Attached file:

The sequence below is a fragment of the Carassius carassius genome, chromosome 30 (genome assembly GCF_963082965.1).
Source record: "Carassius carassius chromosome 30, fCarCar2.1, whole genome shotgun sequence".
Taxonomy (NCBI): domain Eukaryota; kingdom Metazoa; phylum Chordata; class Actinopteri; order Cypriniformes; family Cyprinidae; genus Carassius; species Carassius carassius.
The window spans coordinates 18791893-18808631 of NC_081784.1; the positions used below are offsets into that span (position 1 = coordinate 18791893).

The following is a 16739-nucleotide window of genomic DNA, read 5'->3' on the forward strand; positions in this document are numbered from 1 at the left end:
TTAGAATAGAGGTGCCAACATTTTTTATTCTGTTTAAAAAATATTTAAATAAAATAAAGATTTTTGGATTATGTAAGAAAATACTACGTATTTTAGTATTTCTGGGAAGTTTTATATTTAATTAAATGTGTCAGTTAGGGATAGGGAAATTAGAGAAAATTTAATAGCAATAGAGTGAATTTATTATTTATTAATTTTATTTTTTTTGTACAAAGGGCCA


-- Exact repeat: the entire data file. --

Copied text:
The sequence below is a fragment of the Carassius carassius genome, chromosome 30 (genome assembly GCF_963082965.1).
Source record: "Carassius carassius chromosome 30, fCarCar2.1, whole genome shotgun sequence".
Taxonomy (NCBI): domain Eukaryota; kingdom Metazoa; phylum Chordata; class Actinopteri; order Cypriniformes; family Cyprinidae; genus Carassius; species Carassius carassius.
The window spans coordinates 18791893-18808631 of NC_081784.1; the positions used below are offsets into that span (position 1 = coordinate 18791893).

The following is a 16739-nucleotide window of genomic DNA, read 5'->3' on the forward strand; positions in this document are numbered from 1 at the left end:
TTAGAATAGAGGTGCCAACATTTTTTATTCTGTTTAAAAAATATTTAAATAAAATAAAGATTTTTGGATTATGTAAGAAAATACTACGTATTTTAGTATTTCTGGGAAGTTTTATATTTAATTAAATGTGTCAGTTAGGGATAGGGAAATTAGAGAAAATTTAATAGCAATAGAGTGAATTTATTATTTATTAATTTTATTTTTTTTGTACAAAGGGCCA